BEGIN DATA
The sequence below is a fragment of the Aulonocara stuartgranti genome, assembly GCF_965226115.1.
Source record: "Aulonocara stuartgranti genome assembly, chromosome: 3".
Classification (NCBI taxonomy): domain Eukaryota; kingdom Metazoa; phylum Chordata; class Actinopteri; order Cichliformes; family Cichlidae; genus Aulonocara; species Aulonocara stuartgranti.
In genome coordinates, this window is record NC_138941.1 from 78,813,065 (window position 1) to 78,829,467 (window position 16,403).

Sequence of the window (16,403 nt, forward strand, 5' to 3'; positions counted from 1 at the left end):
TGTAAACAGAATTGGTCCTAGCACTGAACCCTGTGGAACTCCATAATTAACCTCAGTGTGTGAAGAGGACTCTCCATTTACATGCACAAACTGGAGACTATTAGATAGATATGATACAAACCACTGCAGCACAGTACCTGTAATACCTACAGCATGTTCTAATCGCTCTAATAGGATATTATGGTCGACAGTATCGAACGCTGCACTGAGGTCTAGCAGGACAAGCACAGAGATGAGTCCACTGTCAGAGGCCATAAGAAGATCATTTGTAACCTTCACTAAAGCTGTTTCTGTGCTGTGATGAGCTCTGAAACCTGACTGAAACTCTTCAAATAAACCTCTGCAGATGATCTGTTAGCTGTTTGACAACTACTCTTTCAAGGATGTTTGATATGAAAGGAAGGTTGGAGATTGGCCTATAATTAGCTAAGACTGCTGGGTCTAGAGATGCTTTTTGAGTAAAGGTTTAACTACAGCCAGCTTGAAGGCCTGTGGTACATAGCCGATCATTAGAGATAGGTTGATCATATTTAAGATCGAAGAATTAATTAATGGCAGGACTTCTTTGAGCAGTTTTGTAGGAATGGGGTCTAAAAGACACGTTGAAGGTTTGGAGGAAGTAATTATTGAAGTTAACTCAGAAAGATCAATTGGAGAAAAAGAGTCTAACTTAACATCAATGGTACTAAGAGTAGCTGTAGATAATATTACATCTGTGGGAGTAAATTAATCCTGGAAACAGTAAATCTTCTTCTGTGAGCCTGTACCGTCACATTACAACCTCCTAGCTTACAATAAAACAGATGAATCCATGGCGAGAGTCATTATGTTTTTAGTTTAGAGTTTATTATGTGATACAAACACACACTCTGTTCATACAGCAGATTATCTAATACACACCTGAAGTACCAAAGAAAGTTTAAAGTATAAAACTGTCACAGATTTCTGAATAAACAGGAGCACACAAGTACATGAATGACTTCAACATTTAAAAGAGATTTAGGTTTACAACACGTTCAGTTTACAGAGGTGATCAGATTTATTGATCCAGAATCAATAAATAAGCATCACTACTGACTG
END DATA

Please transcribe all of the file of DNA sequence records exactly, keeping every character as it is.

The sequence below is a fragment of the Aulonocara stuartgranti genome, assembly GCF_965226115.1.
Source record: "Aulonocara stuartgranti genome assembly, chromosome: 3".
Classification (NCBI taxonomy): domain Eukaryota; kingdom Metazoa; phylum Chordata; class Actinopteri; order Cichliformes; family Cichlidae; genus Aulonocara; species Aulonocara stuartgranti.
In genome coordinates, this window is record NC_138941.1 from 78,813,065 (window position 1) to 78,829,467 (window position 16,403).

Sequence of the window (16,403 nt, forward strand, 5' to 3'; positions counted from 1 at the left end):
TGTAAACAGAATTGGTCCTAGCACTGAACCCTGTGGAACTCCATAATTAACCTCAGTGTGTGAAGAGGACTCTCCATTTACATGCACAAACTGGAGACTATTAGATAGATATGATACAAACCACTGCAGCACAGTACCTGTAATACCTACAGCATGTTCTAATCGCTCTAATAGGATATTATGGTCGACAGTATCGAACGCTGCACTGAGGTCTAGCAGGACAAGCACAGAGATGAGTCCACTGTCAGAGGCCATAAGAAGATCATTTGTAACCTTCACTAAAGCTGTTTCTGTGCTGTGATGAGCTCTGAAACCTGACTGAAACTCTTCAAATAAACCTCTGCAGATGATCTGTTAGCTGTTTGACAACTACTCTTTCAAGGATGTTTGATATGAAAGGAAGGTTGGAGATTGGCCTATAATTAGCTAAGACTGCTGGGTCTAGAGATGCTTTTTGAGTAAAGGTTTAACTACAGCCAGCTTGAAGGCCTGTGGTACATAGCCGATCATTAGAGATAGGTTGATCATATTTAAGATCGAAGAATTAATTAATGGCAGGACTTCTTTGAGCAGTTTTGTAGGAATGGGGTCTAAAAGACACGTTGAAGGTTTGGAGGAAGTAATTATTGAAGTTAACTCAGAAAGATCAATTGGAGAAAAAGAGTCTAACTTAACATCAATGGTACTAAGAGTAGCTGTAGATAATATTACATCTGTGGGAGTAAATTAATCCTGGAAACAGTAAATCTTCTTCTGTGAGCCTGTACCGTCACATTACAACCTCCTAGCTTACAATAAAACAGATGAATCCATGGCGAGAGTCATTATGTTTTTAGTTTAGAGTTTATTATGTGATACAAACACACACTCTGTTCATACAGCAGATTATCTAATACACACCTGAAGTACCAAAGAAAGTTTAAAGTATAAAACTGTCACAGATTTCTGAATAAACAGGAGCACACAAGTACATGAATGACTTCAACATTTAAAAGAGATTTAGGTTTACAACACGTTCAGTTTACAGAGGTGATCAGATTTATTGATCCAGAATCAATAAATAAGCATCACTACTGACTG